New Research Links Most TBIs in Kids to Common Consumer Products
Are some common products in your home putting your kids at risk of traumatic brain injury (TBI)? According to a recent report from CNN Health, “traumatic brain injuries among children and teens in the United States are most often associated with everyday consumer products and activities, such as home furnishing and fixtures, or sports.” Based on data from a new study, more than 70% of TBIs in children that require visits to emergency departments are linked to consumer products. The research was published in the journal Brain Injury.
When conducting the study, the researchers analyzed more than four million non-fatal traumatic brain injuries suffered by kids that occurred between the years 2010 and 2013. Nearly 29% of those TBIs in children and adolescents were tied to sports and recreation, while home furnishings and home fixtures were linked to more than 17% of all reported brain injuries. Even construction materials and other home structures were tied to more than 17% of TBIs in kids. Researchers also linked child nursery equipment to nearly 3% of child brain injuries, and toys to more than 2%.
A large number of TBIs linked to construction materials and home structures were the result of falls. According to Bina Ali, the first author of the study and a research scientist at the Pacific Institute for Research and Evaluation, “uneven flooring and prefabricated stairs often contribute to falls,” and “slipping, tripping, and falling are very common” causes of TBIs among kids.
In young children up to the age of four, beds were most often to blame for fall-related injuries. In addition, the researchers found that when car seats and child carriers are used incorrectly, they are the fifth-leading cause of TBIs in kids. As Ali explained, using car seats “inappropriately” frequently leads to child injuries. For example, “a car seat could be placed on a table or countertop where there is a risk of falling and injuring the infant,” Ali says.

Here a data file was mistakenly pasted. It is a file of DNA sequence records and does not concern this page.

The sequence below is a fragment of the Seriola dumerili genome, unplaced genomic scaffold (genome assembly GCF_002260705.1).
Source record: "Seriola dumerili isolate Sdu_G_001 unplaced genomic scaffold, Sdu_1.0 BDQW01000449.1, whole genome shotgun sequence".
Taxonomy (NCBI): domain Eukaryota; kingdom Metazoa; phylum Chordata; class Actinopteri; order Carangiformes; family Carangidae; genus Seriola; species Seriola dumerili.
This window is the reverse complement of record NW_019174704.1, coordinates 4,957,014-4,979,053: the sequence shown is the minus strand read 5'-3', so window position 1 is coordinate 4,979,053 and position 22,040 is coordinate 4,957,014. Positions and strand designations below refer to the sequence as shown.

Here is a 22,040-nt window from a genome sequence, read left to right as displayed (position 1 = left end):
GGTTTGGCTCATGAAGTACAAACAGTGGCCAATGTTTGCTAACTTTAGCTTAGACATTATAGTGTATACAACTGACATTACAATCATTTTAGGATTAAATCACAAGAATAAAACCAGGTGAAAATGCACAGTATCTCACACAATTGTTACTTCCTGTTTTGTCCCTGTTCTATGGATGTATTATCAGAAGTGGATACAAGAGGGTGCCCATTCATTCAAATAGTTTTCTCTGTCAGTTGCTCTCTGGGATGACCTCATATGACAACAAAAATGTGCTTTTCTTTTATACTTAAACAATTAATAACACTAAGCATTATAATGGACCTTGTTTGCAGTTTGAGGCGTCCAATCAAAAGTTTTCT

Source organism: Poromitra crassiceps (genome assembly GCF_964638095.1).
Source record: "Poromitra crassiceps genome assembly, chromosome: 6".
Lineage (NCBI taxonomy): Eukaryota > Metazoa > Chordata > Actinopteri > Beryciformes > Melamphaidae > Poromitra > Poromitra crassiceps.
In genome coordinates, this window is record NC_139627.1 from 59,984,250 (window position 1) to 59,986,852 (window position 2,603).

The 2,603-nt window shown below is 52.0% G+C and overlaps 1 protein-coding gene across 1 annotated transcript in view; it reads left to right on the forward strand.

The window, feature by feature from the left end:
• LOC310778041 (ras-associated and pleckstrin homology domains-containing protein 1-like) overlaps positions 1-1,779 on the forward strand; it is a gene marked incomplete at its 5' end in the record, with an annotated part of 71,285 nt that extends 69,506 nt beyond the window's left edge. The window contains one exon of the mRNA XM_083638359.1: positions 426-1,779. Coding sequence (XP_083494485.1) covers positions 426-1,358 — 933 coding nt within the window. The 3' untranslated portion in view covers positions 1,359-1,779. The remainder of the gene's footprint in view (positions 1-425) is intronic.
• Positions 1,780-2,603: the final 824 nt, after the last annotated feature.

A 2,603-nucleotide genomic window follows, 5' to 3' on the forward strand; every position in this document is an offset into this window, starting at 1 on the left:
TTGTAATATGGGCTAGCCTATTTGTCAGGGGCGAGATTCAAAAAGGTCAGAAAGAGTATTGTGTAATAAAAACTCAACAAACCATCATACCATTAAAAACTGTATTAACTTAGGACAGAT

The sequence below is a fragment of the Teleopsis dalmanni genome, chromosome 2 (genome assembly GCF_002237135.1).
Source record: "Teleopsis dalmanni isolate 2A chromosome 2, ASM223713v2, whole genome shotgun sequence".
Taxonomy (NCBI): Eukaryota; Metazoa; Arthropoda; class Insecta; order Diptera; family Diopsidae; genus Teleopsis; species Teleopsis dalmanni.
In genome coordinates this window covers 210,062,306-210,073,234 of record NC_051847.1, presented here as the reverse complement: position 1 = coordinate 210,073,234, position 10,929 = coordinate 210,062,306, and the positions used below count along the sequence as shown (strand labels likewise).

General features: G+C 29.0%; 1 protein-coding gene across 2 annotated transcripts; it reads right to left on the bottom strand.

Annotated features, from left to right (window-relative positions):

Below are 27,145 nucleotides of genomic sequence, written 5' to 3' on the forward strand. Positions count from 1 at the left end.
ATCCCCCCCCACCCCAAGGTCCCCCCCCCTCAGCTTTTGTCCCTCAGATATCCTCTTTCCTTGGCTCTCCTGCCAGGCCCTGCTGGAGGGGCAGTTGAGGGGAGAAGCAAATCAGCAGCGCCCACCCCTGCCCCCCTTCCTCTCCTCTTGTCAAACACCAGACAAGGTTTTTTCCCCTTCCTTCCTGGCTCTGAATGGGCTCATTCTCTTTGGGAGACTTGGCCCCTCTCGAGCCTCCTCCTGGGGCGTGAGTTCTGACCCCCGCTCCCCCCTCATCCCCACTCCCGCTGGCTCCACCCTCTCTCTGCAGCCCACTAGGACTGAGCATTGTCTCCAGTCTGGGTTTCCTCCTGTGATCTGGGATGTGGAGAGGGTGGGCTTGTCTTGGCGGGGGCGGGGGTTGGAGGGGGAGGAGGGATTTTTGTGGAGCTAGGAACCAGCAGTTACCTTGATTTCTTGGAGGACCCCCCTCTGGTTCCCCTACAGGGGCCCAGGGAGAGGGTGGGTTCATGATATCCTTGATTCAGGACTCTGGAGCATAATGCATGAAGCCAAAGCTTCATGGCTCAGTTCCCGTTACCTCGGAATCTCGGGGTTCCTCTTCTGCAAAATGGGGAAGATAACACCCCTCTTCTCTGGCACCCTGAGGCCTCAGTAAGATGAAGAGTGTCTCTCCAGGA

The researchers did not address the severity of TBIs, and they largely only assessed brain injury data related to children who were admitted to emergency departments as a result of their injuries. More research is needed to fully assess the risks that consumer products pose to children and adolescents when it comes to brain trauma.
Understanding Brain Injuries in Kids
The researchers suggest a series of safety tips for parents to prevent TBIs linked to consumer products:
- Remove tripping hazards in your household, including area rugs;
- Improve lighting in and around the home;
- Avoid taking kids to playgrounds with hard surfaces;
- Use safety devices in your home, like stair gates and stairway handrails; and
- Install stairway handrails that do not have sharp edges.
Parents should also know the signs of TBIs in kids so they can immediately seek medical attention. The following are common symptoms of head injuries in children, according to KidsHealth:
- Frequent crying after a fall;
- Head or neck pain;
- Vomiting or dizziness;
- Difficulty walking or talking;
- Abnormal breathing;
- Obvious physical wound;
- Bleeding (or other fluid) from the nose, ears, or mouth;
- Unequal-sized pupils;
- Paralysis; and/or